It takes random ray generation from something like this:

I increased the ray amount to help visualize the differences between the two images. The red arrow in denotes the up vector.

to this:

You can see how the rays are more biased to an up (but random) direction rather than uniformly scattered around the hemisphere. The genius of this equation is that it’s quite a simple modification on what we’ve already figured out:

//assume rand.x is a random number from 0 to 1...
//assume rand.y is a random number from 0 to 1...

xt = rand.x * 2 * PI; //expand to 0 to 2PI
yt = sqrt(1.0 - rand.y);

x = cos(xt) * yt;
y = sqrt(rand.y);
z = sin(xt) * yt;

Only two minor changes! First, we’re now using the square root of rand.y for our Y length. Since the value passed in, rand.y, is between 0 and 1 using its square root will increase the value rather than decrease it, thus biasing the ray more towards the up vector. The second change is to adjust the x/z length accordingly, since we’re taking the square root of rand.y for our y length we can remove a rand.y multiplication when we’re calculating yt.

Why can we do that? Well it’s a mathematical simplification, remember our uniform hemispherical equation had:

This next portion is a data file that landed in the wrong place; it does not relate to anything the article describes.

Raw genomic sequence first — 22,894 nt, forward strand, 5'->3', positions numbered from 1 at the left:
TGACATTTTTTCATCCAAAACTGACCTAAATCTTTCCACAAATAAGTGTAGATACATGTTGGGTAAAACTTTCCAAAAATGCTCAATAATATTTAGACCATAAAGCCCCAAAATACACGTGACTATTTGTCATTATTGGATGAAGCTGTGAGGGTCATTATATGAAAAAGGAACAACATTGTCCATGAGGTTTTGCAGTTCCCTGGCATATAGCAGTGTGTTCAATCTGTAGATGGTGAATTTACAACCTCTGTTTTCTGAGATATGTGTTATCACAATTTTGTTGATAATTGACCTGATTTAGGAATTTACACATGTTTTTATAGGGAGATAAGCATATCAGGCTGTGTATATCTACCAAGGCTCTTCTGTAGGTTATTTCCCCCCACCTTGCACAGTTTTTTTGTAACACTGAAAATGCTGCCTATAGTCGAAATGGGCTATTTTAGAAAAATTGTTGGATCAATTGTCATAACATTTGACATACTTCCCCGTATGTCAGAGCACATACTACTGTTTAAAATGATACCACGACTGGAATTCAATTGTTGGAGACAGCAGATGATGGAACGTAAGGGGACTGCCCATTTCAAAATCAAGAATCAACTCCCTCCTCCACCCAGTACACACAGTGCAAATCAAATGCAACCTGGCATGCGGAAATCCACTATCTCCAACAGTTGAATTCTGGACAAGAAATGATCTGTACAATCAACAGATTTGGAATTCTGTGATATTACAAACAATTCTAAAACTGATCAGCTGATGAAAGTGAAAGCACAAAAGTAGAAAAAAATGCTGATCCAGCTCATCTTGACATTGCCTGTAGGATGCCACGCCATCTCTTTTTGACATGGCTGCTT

yt = sqrt(1 - rand.y * rand.y);

and…

y = rand.y;

so it could have been written as…

yt = sqrt(1 - y * y)

and remember this time y is defined as…

y = sqrt(rand.y);

so essentially yt is…

yt = sqrt(1 - sqrt(rand.y) * sqrt(rand.y));

which is the same as…

yt = sqrt(1 - rand.y);

which is what we used!

The last question you might be asking yourself is, well this is great if the light source is straight up; but what if it’s at an angle, like the sun in the morning? Fortunately this is a fairly trivial solution, simply take the resulting vector ray(x, y, z) and rotate it about the direction of your light source. For instance, if you have a rotation matrix defining your light source ‘light_rot_matrix’ you would just multiply:

Assuming row major…

rotated_ray = mul(ray, light_rot_matrix);

Assuming col major

rotated_ray = mul(light_rot_matrix, ray);

You can see the results here where I rotated my light source off to the side:

I hope that was helpful in demystifying how the Uniform Hemisphere Sampling and Cosine Weighted Hemisphere Sampling algorithms work. I’m not a math expert so please feel free to ping me if you notice anything which needs to be corrected!

References


Images